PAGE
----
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Gambling and crypto. Is there a more perfect match?
Endless Game is a blockchain casino built on the IOST blockchain that’s, well, endless. It launched last week—the first dapp to officially go live on the IOST mainnet—and hauled in a hefty 700 million tokens (roughly $6 million) on its first day, IOST co-founder Jimmy Zhong tells Decrypt.
In just over a month, the IOST blockchain has already seen more than 18 million transactions executed on its network.
And that’s only the beginning, he says. “As we ramp up our marketing efforts for Endless Game and other dapps, we are expecting engagement numbers to rise with more users seeing the benefits of IOST and migrating over to our network.”
The Singapore-based IOST is the latest newcomer to the world of competing public blockchains. It’s mainnet launched in February, six months ahead of schedule. And so far, Zhong—who, at 24, is already a veteran of several successful startups—has made good on his promise to quickly climb up the ranks.
He told Decrypt last month that IOST would become the fourth most-used blockchain within weeks.
He also said that by midsummer, IOST would become the biggest blockchain gaming platform of them all—ahead of Ethereum, EOS, and TRON.
And it’s well on its way.
Monday 6pm Singapore time:
>> $IOST wallets: 20,086
75 hours later:
>> $IOST wallets: 32,131 (+60%)
— Jimmy Zhong (@jimmyzhong_iost) March 28, 2019
Of course, gaming is only part of the larger puzzle. But to bring in users from beyond the still relatively small club of hardcore crypto fanatics, Zhong is betting big on the power of addictive entertainment—and in the way blockchain is changing the game.
“Gaming is a critical launchpad for IOST to reach the masses,” he says. “The complete ownership, transfer, exchange, and sale of assets that gamers experience through blockchain technology creates an immediate appeal.”
Decentralized applications like Endless Game, Zhong says, “will help bring the benefits of cryptocurrencies and blockchain technology closer to people outside of this space.” And once they’re hooked, the idea is that these consumers will “begin to engage with other dapps as well.”
At the moment, the market is wide open. Legacy gaming companies, such as Nintendo, Electronic Arts, or Activision Blizzard, have largely shied away mixing the blockchain and gaming pleasures. While some industry leaders like Ubisoft—a founding member of the Blockchain Game Alliance—have shown interest and have even begun experimenting with the technology, Zhong says the situation is ripe for blockchain-native companies to take the lead.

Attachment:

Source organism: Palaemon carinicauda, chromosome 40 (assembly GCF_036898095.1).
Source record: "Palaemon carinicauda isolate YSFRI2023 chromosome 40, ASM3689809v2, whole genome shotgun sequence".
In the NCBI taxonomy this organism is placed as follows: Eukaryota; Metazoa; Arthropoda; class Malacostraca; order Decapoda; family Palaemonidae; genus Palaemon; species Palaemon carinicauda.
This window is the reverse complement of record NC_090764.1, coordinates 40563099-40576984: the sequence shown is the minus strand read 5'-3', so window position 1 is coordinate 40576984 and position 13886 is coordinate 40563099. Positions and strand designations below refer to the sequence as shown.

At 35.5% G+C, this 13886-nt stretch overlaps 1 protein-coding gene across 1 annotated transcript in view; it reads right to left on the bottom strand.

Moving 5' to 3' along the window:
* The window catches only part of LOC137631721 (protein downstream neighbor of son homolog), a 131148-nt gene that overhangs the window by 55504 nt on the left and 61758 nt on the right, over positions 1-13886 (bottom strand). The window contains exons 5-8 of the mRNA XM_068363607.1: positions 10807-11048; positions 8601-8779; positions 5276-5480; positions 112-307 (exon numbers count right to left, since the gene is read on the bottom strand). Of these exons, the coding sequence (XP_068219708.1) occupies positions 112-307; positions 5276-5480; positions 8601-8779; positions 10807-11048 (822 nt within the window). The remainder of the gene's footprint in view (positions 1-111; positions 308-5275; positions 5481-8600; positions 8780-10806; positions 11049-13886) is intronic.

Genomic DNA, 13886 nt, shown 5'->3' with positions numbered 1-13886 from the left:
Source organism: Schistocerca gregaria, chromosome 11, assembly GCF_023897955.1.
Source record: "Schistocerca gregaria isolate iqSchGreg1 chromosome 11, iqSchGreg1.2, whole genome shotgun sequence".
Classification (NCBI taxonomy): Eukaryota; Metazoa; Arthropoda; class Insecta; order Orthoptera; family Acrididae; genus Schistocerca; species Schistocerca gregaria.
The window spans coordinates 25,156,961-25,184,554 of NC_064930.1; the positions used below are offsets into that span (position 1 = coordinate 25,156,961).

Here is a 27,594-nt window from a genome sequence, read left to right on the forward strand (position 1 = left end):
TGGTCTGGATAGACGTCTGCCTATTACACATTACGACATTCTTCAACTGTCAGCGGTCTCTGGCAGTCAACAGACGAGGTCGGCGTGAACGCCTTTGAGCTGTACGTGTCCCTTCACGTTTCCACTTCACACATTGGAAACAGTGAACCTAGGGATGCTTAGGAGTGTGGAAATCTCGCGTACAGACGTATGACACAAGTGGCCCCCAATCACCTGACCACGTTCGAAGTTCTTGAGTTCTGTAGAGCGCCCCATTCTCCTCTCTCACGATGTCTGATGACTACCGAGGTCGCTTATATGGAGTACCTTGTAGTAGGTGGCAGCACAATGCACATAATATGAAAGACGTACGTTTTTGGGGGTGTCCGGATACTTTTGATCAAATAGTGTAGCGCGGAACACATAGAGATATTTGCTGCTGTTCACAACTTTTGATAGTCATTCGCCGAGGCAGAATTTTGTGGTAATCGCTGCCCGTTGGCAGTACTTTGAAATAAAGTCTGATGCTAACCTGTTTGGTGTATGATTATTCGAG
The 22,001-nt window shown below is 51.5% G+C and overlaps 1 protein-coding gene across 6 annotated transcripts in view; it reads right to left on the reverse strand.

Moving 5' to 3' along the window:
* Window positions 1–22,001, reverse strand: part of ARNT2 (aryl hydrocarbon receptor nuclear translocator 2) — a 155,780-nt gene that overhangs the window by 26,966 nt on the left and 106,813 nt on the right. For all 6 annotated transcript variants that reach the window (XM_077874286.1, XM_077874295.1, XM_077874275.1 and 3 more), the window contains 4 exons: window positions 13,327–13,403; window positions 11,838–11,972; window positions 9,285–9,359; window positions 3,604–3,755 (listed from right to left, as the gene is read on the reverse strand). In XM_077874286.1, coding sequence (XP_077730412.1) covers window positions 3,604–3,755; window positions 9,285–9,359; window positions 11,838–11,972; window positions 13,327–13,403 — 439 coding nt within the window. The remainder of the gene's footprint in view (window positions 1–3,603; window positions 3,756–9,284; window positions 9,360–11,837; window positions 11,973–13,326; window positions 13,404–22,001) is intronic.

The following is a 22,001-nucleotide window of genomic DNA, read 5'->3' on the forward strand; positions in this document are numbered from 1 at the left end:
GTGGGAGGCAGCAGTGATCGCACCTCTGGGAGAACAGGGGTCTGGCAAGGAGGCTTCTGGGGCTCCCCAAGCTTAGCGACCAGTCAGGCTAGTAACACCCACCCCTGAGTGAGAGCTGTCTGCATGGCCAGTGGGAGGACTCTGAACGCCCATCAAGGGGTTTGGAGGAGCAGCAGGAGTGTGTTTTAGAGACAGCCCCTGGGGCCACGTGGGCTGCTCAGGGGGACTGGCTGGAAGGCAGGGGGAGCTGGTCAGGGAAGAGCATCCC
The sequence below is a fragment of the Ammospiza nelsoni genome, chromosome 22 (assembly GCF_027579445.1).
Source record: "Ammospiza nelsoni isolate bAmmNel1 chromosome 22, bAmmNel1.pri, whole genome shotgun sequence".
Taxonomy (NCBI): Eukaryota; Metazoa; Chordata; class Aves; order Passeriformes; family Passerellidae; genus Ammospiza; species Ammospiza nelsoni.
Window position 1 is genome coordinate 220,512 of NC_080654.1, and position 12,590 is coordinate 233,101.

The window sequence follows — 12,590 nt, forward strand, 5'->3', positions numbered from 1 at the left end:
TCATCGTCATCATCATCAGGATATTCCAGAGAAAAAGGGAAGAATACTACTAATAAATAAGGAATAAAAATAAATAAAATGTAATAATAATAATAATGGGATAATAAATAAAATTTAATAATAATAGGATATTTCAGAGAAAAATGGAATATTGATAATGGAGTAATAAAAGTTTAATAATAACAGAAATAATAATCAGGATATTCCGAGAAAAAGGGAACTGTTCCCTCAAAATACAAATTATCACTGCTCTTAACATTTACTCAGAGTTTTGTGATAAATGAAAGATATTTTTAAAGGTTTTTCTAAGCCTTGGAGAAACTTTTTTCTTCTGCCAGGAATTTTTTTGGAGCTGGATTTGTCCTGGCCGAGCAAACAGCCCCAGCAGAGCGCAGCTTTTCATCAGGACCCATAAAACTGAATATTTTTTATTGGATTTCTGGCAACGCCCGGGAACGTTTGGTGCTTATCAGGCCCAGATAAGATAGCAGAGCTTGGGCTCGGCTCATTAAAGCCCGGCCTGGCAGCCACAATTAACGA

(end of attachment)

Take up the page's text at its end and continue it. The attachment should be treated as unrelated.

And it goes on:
“While traditional game developers would prefer to maintain a ‘walled garden,’ users will naturally gravitate to platforms and games that offer more integration and a wider range of ways to spend their currencies across gaming worlds,” he says. “As the gaming industry moves to embrace a free and open market, the gaming developers that can evolve to meet this demand will ultimately stay ahead.”
While blockchain technology could eventually bridge the two worlds, as traditional games are “ported over to blockchains” in the future, “the first wave of adoption will be from new games developed on scalable networks such as IOST that leverage the true value of blockchains,” says Zhong.
And IOST is nothing if not scalable.
It’s unique “proof of believability” consensus mechanism allows it comfortably churn out a whopping 100,000 secure transactions per second. By comparison, Ethereum only does 15 transactions per second. TRON, which could turn out to be IOST’s biggest competitor in the blockchain gaming space, is able to put out a respectable though not-so-impressive-looking-any-more 2,000 to 10,000 transactions per second. (For what it's worth, even VISA can only handle a guffaw-inducing 24,000.)
From the jump, IOST has sought to build the most “developer-friendly platform” possible, and making sure the chain can handle the demand seems to be a big part of it—especially as a blockchain native to the Asian market. And developers appear to be paying attention.
Endless Game was originally an EOS blockchain game, which IOST lured over to its den—not unlike the way TRON recently snaked the HyperSnakes team away from Ethereum. And round and round we go in the game of coins.
The public chains that IOST is chasing are more or less all following the same playbook.
The writing’s on the wall. And IOST is quietly picking up the pace.
This isn’t financial advice, and we aren’t the high-rolling type. But for the betting man looking for a dark horse to win the blockchain gaming race, Jimmy Zhong and IOST are coming up around the track.
Editor's note: An earlier version of this story incorrectly reported that IOST's Endless Game generated 700 million transactions, not tokens, on its first day. Big difference. Oh, and it turns out IOST is based in Singapore! Not China. (Even though it does have an office in Beijing, so, close enough?) The author has been flogged and regrets the error.